can be found at James White’s blog here.
(1) You never have to ask yourself, “Is this story in Mark also found in Matthew, Luke, or John as well? Or “How does Luke’s account describe this same parable in Matthew?” A synopsis allows you to see the parallel accounts on a single page. Are you aware that the story of the feeding of the 5000 is the only miracle recorded in all four gospels? Again, a synopsis format conveniently lets you see all four accounts together and their different details and emphases. Another example, the story of Jesus calming the storm has Matthew’s account with Jesus saying, “O men of little faith.” Mark has “Have you no faith?” Luke has “Where is your faith?” Reading this story in a synopsis would make these differences observable.
(2) Learn the theological emphases of each gospel. Reading the gospels “vertically” is the most common way–Matthew through John, one at a time. But reading them “horizontally”–Matthew, Mark, Luke, John at the same time–will allow you to compare the theological differences with much more effectiveness because you are viewing the accounts together.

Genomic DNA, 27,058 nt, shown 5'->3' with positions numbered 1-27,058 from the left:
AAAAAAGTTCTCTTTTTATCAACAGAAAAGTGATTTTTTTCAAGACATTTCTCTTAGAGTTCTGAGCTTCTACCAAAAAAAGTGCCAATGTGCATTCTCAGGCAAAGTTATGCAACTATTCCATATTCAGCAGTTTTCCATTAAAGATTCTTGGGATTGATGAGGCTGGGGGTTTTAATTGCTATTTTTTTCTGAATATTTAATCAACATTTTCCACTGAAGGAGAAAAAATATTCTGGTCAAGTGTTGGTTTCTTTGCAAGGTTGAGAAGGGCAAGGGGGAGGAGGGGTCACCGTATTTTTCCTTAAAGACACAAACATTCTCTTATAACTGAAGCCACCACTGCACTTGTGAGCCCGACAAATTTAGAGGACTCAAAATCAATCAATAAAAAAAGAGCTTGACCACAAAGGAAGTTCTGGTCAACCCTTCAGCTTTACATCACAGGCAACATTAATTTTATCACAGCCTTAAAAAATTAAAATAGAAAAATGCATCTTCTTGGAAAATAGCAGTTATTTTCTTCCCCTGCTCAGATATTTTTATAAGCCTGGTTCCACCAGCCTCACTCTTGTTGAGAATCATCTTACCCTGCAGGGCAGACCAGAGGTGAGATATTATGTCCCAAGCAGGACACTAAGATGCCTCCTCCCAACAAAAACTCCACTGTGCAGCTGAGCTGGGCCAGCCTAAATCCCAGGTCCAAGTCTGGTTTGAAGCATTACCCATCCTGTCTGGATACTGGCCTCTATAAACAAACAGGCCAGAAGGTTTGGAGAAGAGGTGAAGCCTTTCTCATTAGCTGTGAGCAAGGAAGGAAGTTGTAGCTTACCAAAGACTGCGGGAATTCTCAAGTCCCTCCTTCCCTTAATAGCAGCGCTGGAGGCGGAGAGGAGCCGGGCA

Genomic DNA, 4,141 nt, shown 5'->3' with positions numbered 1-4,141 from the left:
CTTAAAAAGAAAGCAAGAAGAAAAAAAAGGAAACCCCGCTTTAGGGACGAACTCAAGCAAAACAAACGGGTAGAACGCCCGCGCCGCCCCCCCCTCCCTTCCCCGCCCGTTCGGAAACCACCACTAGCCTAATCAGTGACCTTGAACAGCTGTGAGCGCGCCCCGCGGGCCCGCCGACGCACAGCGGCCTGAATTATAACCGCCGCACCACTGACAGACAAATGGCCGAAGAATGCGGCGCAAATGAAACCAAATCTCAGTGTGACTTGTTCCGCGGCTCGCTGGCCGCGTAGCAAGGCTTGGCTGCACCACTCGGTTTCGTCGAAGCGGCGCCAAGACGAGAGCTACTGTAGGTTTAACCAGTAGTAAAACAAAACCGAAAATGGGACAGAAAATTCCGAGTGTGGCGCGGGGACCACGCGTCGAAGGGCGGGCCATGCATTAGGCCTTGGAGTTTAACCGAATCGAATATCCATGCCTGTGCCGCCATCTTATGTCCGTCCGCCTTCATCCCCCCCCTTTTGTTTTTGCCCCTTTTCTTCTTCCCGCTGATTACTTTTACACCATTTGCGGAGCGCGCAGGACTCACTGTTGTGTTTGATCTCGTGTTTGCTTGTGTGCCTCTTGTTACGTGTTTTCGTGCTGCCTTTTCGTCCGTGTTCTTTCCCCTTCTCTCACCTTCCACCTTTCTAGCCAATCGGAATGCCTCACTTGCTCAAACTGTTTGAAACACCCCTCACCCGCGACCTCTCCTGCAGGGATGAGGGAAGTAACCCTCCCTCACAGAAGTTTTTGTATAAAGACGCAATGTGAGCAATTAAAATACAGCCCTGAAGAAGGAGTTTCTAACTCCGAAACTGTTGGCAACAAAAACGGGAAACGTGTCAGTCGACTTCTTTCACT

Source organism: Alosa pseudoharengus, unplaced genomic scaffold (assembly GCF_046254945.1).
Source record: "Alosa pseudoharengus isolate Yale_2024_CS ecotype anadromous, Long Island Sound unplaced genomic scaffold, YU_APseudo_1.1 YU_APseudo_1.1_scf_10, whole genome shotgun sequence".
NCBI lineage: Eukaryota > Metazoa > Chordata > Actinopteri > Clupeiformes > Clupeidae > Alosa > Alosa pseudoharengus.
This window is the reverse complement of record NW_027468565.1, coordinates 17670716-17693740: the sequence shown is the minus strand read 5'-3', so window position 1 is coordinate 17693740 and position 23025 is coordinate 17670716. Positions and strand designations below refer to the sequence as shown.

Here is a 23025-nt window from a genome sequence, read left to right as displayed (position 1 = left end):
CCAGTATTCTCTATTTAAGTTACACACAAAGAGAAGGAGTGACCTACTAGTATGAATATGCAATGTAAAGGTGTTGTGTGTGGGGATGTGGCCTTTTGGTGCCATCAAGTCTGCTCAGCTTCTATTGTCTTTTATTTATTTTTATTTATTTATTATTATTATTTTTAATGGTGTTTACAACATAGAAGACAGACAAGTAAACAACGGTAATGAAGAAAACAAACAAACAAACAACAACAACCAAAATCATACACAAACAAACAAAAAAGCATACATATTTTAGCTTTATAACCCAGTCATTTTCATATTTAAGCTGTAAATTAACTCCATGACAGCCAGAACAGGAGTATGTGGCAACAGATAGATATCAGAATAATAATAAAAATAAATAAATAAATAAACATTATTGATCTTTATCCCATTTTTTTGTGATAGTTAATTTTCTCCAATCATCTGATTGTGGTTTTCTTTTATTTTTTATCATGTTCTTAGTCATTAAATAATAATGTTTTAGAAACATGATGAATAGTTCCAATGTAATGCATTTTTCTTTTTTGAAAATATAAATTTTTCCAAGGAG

(3) To be aware of the distinctives in the gospel stories. Can you tell me which gospel account of the birth narrative contains the story of the “Wise Men”? Matthew or Luke’s account (or both)? Answer: only in Matthew. What about the “Shepherds out in the field keeping watch over their flock by night?” Answer: only in Luke’s account. (And Mark and John do not contain a birth narrative). If you use a synopsis, all these facts would be conspicuous on a single page!
(4) Read all four gospels in chronological sequence. Have you read the gospels before and noticed that the writers are often “inconsistent” with the chronology of events in the life of Jesus? That is not because they were careless and making mistakes in recalling the life of Jesus. Rather, they were more often concerned with thematic development than with a mere chronicle (and historicity for these ancient writers did not always require chronological sequence.)
(5) Read a synopsis in one year by reading one pericope every day! By coincidence, the synopsis has 367 pericopes (That is, all four gospels combined contain 367 units.) If you read one pericope a day next year, plus two additional days (but it is a leap year), you will have read all 367 units of all four gospels in a full year.
I also recommend Scot McKnight’s Interpreting the Synoptic Gospels (Guides to New Testament Exegesis) for a description of a good coloring system that helps in deciphering the differences between the accounts, which come out best only in the Greek.
HT: Dave Black